맞춰 발전시키다 is 맞추어서 발전시키다 if spelled out fully, so it is an example of the -아/어서 ending. When used about two actions (not a reason which is another common use), -아/어서 may indicate the first of two consecutive actions but sometimes it just explains the means or manner of the action that follows. For example, 커피에 설탕 넣어서 드세요? is more about how they take coffee (i.e. sweetened) than a separate action step before drinking it.
Likewise, 맞춰 in 맞춰 발전시킨 means a detail about developing it and not that they did the 맞춰 part first. It means developing it so that it blends in with the local ways, so 맞추다 and 발전시키다 happen at the same time.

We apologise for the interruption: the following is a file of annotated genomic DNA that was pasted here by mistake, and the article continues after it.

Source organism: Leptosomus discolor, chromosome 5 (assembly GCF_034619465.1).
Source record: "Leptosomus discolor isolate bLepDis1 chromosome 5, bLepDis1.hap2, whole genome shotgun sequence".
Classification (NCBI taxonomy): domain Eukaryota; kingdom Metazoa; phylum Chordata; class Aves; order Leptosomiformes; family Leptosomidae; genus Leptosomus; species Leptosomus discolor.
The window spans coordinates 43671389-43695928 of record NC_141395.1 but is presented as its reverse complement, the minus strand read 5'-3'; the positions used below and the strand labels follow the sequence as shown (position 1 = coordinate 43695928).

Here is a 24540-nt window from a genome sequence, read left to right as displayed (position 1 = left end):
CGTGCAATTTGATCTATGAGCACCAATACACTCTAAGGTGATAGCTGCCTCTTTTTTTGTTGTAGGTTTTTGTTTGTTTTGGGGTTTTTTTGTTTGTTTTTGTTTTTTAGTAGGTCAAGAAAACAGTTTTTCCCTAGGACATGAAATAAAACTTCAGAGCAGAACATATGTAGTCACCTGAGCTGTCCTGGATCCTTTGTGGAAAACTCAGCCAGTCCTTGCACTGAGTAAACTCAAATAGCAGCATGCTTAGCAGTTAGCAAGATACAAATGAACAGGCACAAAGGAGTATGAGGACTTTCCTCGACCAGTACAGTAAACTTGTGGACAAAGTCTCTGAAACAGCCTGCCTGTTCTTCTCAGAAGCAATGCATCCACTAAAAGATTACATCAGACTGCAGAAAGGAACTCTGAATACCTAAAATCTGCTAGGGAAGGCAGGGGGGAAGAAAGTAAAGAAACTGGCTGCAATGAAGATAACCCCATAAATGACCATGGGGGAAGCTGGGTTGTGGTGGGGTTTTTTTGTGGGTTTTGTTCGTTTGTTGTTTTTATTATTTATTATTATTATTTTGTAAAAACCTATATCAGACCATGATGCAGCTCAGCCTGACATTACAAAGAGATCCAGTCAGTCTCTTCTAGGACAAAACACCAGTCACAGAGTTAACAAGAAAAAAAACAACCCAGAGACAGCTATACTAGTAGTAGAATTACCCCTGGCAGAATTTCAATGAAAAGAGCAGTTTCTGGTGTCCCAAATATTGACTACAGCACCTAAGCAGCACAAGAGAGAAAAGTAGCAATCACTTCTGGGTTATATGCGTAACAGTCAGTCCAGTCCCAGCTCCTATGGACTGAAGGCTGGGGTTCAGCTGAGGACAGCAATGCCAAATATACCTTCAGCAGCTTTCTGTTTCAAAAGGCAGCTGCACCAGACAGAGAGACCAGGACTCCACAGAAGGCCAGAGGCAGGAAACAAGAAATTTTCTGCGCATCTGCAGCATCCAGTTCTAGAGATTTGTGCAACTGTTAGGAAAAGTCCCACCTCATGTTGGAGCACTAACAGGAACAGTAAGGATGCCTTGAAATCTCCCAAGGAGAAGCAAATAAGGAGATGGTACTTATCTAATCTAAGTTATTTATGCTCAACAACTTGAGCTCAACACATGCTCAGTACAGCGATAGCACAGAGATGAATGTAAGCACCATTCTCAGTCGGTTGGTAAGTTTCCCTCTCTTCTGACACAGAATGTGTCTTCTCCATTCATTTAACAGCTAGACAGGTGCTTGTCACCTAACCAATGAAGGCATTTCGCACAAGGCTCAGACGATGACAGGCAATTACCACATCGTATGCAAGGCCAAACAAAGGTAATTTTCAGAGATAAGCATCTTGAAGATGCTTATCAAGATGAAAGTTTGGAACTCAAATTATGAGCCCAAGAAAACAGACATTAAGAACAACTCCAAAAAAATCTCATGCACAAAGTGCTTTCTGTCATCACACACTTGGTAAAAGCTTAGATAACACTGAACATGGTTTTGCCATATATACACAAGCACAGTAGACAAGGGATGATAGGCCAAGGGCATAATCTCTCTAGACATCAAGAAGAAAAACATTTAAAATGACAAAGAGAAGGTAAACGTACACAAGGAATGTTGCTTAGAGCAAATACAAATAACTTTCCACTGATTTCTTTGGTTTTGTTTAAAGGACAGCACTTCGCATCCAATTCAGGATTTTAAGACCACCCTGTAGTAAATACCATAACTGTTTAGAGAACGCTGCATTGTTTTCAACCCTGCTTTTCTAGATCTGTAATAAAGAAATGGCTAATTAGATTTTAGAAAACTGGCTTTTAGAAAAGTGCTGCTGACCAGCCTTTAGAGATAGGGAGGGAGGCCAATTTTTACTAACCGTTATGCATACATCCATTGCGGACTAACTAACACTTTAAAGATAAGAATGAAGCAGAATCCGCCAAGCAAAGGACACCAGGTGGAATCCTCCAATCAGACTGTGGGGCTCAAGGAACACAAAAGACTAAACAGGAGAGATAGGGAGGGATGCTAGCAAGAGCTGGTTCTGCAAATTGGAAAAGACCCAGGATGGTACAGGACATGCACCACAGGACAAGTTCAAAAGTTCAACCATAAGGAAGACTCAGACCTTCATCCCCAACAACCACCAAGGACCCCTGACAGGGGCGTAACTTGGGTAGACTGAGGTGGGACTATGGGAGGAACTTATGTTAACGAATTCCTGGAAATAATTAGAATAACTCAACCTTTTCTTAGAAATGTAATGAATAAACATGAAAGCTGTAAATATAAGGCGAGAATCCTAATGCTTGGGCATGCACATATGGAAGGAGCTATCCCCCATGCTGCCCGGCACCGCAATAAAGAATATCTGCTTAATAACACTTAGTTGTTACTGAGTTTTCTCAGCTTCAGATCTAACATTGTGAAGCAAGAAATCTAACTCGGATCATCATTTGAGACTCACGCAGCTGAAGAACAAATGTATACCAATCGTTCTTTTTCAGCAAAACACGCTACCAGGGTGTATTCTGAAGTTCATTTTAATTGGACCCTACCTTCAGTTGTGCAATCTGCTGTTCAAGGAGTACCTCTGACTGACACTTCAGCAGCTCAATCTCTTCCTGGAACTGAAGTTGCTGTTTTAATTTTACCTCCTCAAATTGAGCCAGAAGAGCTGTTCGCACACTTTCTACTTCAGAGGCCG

I think the to-infinitive in English is somewhat similar to -아/어서, in that sometimes the infinitive part may be more distinctly separate from the main clause but sometimes it is not. Here "developed Confucianism from China to fit the situation" is a case of the latter, since you can't easily develop something first and then fit it to another thing later - the two must happen in parallel.
So both the original and the translation mean developing Confucianism in harmony with the local customs. Neither is saying you do adapting and developing in two separate stages. If you think of it this way, I think the translation is correct (although it does seem to emphasize the "fitting" part more than in the original, but it's not a huge difference).